Bio-engineering Mitigation Debris of Flow

Lead Research Organisation: University of Dundee
Department Name: Civil Engineering


Under the impact of climate change, rainfall-induced debris flow events have been increasingly reported and these have led to significant socio-economic losses. Existing mitigation methods include concrete baffles, but these methods have high embodied CO2 that would further promote climate change. Slope bioengineering such as brush layering [1] is an alternative, "green" and low-carbon technique (Fig. 1). Plant shoot might be used to attenuate the debris impact energy, and subsequently the root pull-out resistance may be mobilised to resist against the drag force induced on the plant. There is, however, no study evaluating such soil-plant-debris interaction and its effect on debris flow mobility. The aim of this PhD project is to investigate the effectiveness of using brush layering to reduce the mobility of a debris flow mass. The objectives of this project are to
(i) Determine the drag force exerted on plant shoot during the transport of a debris mass;
(ii) Quantify the soil-root mechanical pull-out resistance against the drag force;
(iii) Quantify the reduced mobility of a flow mass due to bioengineering mitigation; and
(iv) Evaluate the performance of brush layering technique against rigid baffles method;
A new large-scale experimental flume will be developed for modelling different debris flow events. Brush layering will be modelled by 3-D printing some representative plant traits [2], hence (i) removing the need to wait for the plant growth and (ii) enabling repeatable results. Debris flow event with a known volume of dry granular soil will be triggered at the upstream of the flume. Any changes of the flow characteristics of a debris mass across the brush layering will be monitored and compared with cases without bioengineering mitigation, and cases that mitigated by rigid baffles. Any favourable plant traits and plant arrangement that could enhance the performance of the bioengineering technique will be identified.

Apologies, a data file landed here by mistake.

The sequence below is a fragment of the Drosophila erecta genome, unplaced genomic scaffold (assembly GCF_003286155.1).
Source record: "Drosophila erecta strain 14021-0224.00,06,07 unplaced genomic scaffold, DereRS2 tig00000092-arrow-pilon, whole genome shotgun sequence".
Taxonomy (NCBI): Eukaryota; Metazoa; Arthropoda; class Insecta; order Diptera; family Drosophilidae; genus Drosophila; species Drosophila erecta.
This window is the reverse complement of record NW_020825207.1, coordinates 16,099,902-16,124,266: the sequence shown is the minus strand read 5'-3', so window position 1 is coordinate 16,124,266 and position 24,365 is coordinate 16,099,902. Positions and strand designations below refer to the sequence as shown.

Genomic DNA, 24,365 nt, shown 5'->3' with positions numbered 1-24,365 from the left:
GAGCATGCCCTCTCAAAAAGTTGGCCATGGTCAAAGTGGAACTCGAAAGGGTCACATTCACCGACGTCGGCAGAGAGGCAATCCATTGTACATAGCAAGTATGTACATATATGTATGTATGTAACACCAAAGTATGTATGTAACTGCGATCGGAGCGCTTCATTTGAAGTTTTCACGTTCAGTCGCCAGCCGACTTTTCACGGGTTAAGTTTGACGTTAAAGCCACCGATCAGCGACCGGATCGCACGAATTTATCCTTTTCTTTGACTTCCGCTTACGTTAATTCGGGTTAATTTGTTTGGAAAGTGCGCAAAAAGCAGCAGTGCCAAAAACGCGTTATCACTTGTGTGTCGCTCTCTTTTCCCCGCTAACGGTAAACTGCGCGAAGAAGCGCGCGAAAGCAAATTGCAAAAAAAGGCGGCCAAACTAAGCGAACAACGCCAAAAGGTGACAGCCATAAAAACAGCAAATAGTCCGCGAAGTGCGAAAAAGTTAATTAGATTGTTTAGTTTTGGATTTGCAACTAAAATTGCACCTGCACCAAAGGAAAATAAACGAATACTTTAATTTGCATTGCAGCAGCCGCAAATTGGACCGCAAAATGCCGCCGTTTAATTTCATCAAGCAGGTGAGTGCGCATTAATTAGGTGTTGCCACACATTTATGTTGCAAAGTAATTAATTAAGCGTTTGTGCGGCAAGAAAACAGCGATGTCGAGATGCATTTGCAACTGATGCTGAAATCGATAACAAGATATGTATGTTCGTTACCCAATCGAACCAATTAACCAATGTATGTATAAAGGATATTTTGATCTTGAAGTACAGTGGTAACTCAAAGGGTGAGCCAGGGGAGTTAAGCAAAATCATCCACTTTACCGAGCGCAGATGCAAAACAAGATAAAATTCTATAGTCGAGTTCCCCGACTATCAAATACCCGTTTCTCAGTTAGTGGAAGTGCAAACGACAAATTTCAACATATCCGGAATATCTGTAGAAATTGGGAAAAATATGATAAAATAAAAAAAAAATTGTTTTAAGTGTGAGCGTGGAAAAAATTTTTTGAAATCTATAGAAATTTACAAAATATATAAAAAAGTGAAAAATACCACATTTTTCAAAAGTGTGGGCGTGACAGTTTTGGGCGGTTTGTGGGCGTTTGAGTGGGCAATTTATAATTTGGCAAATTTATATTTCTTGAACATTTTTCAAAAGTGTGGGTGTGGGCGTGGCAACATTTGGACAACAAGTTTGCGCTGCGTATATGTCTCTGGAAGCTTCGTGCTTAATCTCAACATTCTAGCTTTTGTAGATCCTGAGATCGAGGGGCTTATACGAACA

Stokes, A., et al. 2015. Ecological mitigation of hillslope instability: ten key issues facing researchers and practitioners. Plant and Soil, 377: 1 - 23.
Liang, T., et al. 2014. Modelling the seismic performance of rooted slope from individual root-soil interaction to global slope behaviour, Geotechnique, 65(12): 995 - 1009.


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Studentship Projects

Project Reference Relationship Related To Start End Student Name
EP/N509632/1 01/10/2016 30/09/2021
1846851 Studentship EP/N509632/1 01/10/2016 31/08/2020 Vanessa Tan